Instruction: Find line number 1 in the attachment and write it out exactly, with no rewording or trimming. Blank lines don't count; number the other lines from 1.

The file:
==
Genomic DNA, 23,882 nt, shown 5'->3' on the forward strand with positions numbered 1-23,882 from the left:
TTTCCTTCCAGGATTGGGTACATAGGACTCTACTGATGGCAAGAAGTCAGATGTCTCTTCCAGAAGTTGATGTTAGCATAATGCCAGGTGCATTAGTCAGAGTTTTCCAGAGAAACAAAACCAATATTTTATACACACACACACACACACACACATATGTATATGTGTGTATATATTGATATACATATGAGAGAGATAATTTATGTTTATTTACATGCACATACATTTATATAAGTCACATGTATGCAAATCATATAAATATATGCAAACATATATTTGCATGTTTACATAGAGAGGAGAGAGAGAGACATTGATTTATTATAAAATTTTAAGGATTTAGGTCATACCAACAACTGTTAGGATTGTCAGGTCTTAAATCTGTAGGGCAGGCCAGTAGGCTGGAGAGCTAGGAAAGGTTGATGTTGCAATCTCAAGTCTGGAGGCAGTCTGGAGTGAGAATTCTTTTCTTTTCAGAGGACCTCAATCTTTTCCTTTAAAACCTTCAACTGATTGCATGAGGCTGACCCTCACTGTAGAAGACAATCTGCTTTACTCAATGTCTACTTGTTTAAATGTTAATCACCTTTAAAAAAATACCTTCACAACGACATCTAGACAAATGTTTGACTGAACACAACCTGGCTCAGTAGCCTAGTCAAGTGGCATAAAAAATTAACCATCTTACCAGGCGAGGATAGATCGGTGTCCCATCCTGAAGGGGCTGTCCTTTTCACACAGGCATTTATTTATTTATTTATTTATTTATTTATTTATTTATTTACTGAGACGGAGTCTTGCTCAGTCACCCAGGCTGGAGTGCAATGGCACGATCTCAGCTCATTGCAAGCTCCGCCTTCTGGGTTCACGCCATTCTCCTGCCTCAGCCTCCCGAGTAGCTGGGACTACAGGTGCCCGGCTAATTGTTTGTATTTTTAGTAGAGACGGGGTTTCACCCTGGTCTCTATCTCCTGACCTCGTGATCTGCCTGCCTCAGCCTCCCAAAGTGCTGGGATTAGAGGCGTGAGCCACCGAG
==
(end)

Genomic DNA, 23,882 nt, shown 5'->3' on the forward strand with positions numbered 1-23,882 from the left: